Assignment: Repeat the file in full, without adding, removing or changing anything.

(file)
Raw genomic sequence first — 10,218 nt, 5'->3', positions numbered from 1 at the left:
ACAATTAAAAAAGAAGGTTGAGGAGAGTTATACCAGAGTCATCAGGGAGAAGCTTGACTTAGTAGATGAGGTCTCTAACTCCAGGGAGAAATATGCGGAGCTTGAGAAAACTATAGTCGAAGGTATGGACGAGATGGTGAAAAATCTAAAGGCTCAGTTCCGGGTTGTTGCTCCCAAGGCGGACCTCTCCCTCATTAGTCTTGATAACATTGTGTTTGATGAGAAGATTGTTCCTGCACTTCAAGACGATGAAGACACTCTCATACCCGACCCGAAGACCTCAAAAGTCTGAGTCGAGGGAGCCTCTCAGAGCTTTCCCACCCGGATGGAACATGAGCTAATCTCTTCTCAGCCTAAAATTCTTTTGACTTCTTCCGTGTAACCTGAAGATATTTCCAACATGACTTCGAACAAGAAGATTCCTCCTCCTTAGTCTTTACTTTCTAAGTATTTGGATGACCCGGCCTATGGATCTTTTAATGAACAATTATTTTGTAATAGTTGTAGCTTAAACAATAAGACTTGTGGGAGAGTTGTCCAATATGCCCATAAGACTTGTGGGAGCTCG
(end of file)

Raw genomic sequence first — 10,218 nt, 5'->3', positions numbered from 1 at the left:
ACAATTAAAAAAGAAGGTTGAGGAGAGTTATACCAGAGTCATCAGGGAGAAGCTTGACTTAGTAGATGAGGTCTCTAACTCCAGGGAGAAATATGCGGAGCTTGAGAAAACTATAGTCGAAGGTATGGACGAGATGGTGAAAAATCTAAAGGCTCAGTTCCGGGTTGTTGCTCCCAAGGCGGACCTCTCCCTCATTAGTCTTGATAACATTGTGTTTGATGAGAAGATTGTTCCTGCACTTCAAGACGATGAAGACACTCTCATACCCGACCCGAAGACCTCAAAAGTCTGAGTCGAGGGAGCCTCTCAGAGCTTTCCCACCCGGATGGAACATGAGCTAATCTCTTCTCAGCCTAAAATTCTTTTGACTTCTTCCGTGTAACCTGAAGATATTTCCAACATGACTTCGAACAAGAAGATTCCTCCTCCTTAGTCTTTACTTTCTAAGTATTTGGATGACCCGGCCTATGGATCTTTTAATGAACAATTATTTTGTAATAGTTGTAGCTTAAACAATAAGACTTGTGGGAGAGTTGTCCAATATGCCCATAAGACTTGTGGGAGCTCG